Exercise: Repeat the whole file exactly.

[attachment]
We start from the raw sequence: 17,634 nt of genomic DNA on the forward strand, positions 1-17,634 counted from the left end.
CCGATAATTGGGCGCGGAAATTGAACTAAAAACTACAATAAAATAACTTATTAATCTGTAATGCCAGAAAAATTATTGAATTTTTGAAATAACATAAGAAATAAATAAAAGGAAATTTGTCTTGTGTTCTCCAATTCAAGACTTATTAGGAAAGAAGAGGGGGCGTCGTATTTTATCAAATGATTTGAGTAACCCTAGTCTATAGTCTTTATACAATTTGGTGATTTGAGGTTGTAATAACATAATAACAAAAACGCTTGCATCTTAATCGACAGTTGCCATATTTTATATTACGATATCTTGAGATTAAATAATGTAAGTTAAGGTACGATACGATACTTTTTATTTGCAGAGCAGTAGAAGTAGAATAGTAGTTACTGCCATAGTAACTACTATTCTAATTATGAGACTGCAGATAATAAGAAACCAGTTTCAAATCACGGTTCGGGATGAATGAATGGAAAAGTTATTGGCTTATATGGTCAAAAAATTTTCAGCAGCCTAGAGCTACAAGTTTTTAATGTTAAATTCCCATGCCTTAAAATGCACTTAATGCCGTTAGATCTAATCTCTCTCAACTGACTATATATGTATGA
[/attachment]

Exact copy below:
We start from the raw sequence: 17,634 nt of genomic DNA on the forward strand, positions 1-17,634 counted from the left end.
CCGATAATTGGGCGCGGAAATTGAACTAAAAACTACAATAAAATAACTTATTAATCTGTAATGCCAGAAAAATTATTGAATTTTTGAAATAACATAAGAAATAAATAAAAGGAAATTTGTCTTGTGTTCTCCAATTCAAGACTTATTAGGAAAGAAGAGGGGGCGTCGTATTTTATCAAATGATTTGAGTAACCCTAGTCTATAGTCTTTATACAATTTGGTGATTTGAGGTTGTAATAACATAATAACAAAAACGCTTGCATCTTAATCGACAGTTGCCATATTTTATATTACGATATCTTGAGATTAAATAATGTAAGTTAAGGTACGATACGATACTTTTTATTTGCAGAGCAGTAGAAGTAGAATAGTAGTTACTGCCATAGTAACTACTATTCTAATTATGAGACTGCAGATAATAAGAAACCAGTTTCAAATCACGGTTCGGGATGAATGAATGGAAAAGTTATTGGCTTATATGGTCAAAAAATTTTCAGCAGCCTAGAGCTACAAGTTTTTAATGTTAAATTCCCATGCCTTAAAATGCACTTAATGCCGTTAGATCTAATCTCTCTCAACTGACTATATATGTATGA